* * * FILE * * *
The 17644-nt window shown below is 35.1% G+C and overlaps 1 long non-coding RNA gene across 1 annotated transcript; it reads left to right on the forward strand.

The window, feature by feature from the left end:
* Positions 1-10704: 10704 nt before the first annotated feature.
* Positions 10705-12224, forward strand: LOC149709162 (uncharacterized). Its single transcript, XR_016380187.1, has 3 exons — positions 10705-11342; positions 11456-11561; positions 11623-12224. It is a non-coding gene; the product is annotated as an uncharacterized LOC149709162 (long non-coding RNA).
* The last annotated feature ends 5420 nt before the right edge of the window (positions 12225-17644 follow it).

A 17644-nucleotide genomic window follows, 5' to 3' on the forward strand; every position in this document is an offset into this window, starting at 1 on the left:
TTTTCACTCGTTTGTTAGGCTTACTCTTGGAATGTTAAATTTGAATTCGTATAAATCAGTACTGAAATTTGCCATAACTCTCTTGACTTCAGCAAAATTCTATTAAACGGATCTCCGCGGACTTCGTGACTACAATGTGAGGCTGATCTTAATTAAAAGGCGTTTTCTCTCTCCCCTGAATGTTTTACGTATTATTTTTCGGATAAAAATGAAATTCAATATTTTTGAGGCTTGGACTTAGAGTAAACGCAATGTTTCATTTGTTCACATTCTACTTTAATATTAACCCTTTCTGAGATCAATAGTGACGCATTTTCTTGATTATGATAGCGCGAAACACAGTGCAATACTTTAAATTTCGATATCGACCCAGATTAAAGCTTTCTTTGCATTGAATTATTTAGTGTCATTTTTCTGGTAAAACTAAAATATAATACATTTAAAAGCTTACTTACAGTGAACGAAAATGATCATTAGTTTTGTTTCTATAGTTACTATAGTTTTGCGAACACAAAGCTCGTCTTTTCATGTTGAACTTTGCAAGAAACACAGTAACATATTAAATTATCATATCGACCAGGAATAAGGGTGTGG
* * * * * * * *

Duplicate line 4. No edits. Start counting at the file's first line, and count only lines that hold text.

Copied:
* Positions 10705-12224, forward strand: LOC149709162 (uncharacterized). Its single transcript, XR_016380187.1, has 3 exons — positions 10705-11342; positions 11456-11561; positions 11623-12224. It is a non-coding gene; the product is annotated as an uncharacterized LOC149709162 (long non-coding RNA).